More reports of the brutal treatment that Christians and other minorities experienced at the hands of the Islamic State (SIS) emerged during May. One account told of a couple who, after their children were abducted by ISIS militants, answered their door one day to find a plastic bag on their doorstep. It contained the body parts of their daughters and a video of them being brutally tortured and raped.
Another Christian mother from Mosul answered the door to find ISIS jihadis demanding that she leave or pay the jizya (protection money demanded as a tribute by conquered Christians and Jews, according to the Koran 9:29). The woman asked for a few seconds, as her daughter was in the shower, but the jihadis refused to give her the time. They set fire to the house; her daughter was burned alive. The girl died in her mother’s arms; her last words were “Forgive them.”
The Islamic State reportedly beheaded another Christian leader on February 18. No media reported it, except for one Italian paper in May: “There are reliable reports are that Father Yacob Boulos, was beheaded by the terror group’ militants after he prayed on the altar of his church. He was punished for his faith.”
According to another report, “In yet another disturbing example of the genocide facing Christians and other religious minorities in the Middle East, on 12-13 May a group from Islamic State (IS) entered a town near the city of Hama in Syria, populated only by Christians and Alawites, killing an as yet unspecified number of men, women and children. Men were beheaded, whilst women were raped and then murdered. Many children were also killed. It is not yet clear exactly how many people have been killed.”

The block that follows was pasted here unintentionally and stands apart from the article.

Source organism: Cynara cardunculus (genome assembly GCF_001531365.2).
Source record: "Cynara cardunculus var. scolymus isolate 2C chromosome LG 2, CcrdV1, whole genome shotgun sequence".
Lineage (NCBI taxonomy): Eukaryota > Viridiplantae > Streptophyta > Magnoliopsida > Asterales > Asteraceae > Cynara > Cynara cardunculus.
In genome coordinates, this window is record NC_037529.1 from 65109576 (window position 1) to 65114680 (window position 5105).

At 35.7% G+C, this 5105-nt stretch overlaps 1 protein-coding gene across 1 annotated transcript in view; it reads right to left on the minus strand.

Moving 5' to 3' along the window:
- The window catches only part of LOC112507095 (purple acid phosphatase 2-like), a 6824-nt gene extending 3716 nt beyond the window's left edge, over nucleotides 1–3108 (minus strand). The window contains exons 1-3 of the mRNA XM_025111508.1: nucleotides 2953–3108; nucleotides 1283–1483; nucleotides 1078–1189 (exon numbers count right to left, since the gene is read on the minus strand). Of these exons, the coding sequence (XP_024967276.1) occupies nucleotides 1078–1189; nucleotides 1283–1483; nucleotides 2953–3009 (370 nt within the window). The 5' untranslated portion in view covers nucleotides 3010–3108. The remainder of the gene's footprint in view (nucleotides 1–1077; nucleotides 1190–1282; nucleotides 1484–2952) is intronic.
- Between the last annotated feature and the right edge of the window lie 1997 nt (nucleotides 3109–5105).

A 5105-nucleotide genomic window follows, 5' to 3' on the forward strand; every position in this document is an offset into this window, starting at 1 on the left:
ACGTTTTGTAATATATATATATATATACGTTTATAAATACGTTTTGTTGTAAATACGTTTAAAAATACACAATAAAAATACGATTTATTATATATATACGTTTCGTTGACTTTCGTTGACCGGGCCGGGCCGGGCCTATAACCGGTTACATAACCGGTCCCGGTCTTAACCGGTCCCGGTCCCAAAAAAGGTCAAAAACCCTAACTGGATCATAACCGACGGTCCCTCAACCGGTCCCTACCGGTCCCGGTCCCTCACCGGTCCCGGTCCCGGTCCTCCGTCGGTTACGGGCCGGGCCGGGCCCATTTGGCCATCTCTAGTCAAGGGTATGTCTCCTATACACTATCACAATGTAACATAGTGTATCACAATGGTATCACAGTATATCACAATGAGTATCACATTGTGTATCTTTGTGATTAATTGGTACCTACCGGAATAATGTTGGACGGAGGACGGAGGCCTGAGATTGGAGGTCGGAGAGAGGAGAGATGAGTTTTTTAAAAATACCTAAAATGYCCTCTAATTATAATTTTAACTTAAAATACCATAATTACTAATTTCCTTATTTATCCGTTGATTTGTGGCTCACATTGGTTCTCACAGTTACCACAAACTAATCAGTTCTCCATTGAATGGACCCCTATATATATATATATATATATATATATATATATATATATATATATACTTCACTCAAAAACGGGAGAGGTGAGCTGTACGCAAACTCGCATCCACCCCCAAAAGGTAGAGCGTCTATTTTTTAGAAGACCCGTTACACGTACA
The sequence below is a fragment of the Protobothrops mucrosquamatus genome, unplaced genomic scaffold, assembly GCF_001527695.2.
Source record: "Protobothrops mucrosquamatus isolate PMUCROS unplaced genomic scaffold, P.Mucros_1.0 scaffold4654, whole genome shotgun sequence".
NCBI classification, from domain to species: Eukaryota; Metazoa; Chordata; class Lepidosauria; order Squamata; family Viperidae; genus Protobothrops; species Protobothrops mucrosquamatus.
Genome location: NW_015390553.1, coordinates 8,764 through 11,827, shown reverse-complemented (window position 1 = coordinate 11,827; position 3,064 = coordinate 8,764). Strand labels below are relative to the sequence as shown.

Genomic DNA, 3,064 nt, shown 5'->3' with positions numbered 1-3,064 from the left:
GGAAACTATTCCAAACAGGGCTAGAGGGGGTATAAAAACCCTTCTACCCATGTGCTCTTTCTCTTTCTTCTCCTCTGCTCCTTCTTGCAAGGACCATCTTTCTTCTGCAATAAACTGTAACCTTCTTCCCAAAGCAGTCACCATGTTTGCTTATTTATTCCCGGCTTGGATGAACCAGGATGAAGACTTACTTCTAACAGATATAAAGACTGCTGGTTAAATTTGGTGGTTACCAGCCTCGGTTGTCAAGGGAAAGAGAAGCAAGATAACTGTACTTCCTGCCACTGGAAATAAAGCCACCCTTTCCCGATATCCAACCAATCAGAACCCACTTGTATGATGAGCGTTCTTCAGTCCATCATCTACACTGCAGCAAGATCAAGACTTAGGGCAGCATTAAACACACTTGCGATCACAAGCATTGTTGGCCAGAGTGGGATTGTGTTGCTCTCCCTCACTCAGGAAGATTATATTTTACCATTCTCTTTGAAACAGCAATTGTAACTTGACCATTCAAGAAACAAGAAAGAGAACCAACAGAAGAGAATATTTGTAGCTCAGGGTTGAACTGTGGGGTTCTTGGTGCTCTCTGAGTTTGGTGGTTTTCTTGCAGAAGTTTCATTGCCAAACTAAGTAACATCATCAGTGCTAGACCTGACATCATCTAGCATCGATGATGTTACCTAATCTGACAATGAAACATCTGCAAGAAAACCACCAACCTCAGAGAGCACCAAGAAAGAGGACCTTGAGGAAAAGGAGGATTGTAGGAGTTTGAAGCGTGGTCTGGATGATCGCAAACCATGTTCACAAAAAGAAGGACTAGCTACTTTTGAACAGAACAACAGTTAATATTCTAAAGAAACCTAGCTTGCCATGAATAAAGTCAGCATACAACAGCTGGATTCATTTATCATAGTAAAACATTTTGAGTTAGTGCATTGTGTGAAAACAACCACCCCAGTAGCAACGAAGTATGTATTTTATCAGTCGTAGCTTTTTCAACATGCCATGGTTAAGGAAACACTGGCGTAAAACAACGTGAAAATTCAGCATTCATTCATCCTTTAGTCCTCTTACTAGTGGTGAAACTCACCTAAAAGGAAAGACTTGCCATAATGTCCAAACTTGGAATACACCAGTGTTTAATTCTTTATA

A local Christian leader said, “Where are the leaders of the West, Ban Ki-Moon (Secretary-General of the United Nations), the EU, WHO (World Health Organization), and other Christian organisations? How long will my nation tolerate and stay. We don’t hold arms and weapons, but we are melting like a candle! Is it possible for our voice to reach to all others?”
Father Douglas Bazi, an Iraqi priest, who was kidnapped by ISIS in 2006 but later escaped, recounted his experiences as a captive: “They destroyed my car, they blew up my church on [sic] front of me. I got shot by AK-47 in my leg. The bullet is still in my leg. And I [have] been kidnapped for nine days. They smash my nose and my teeth by hammer. And they broke one of my back discs.”
He was released after his church paid for his ransom, but eventually had to flee the region after continued persecution by ISIS. “To be Christian in Iraq, it’s an impossible mission,” said Father Bazi, adding, “But even so, I’m not actually surprised when they attack my people. I’m surprised how my people are still existing. Please talk about our stories. Let the world know what happens to us.”
The rest of May’s roundup of Muslim persecution of Christians around the world includes, but is not limited to, the following:
More Muslim Slaughter of Christians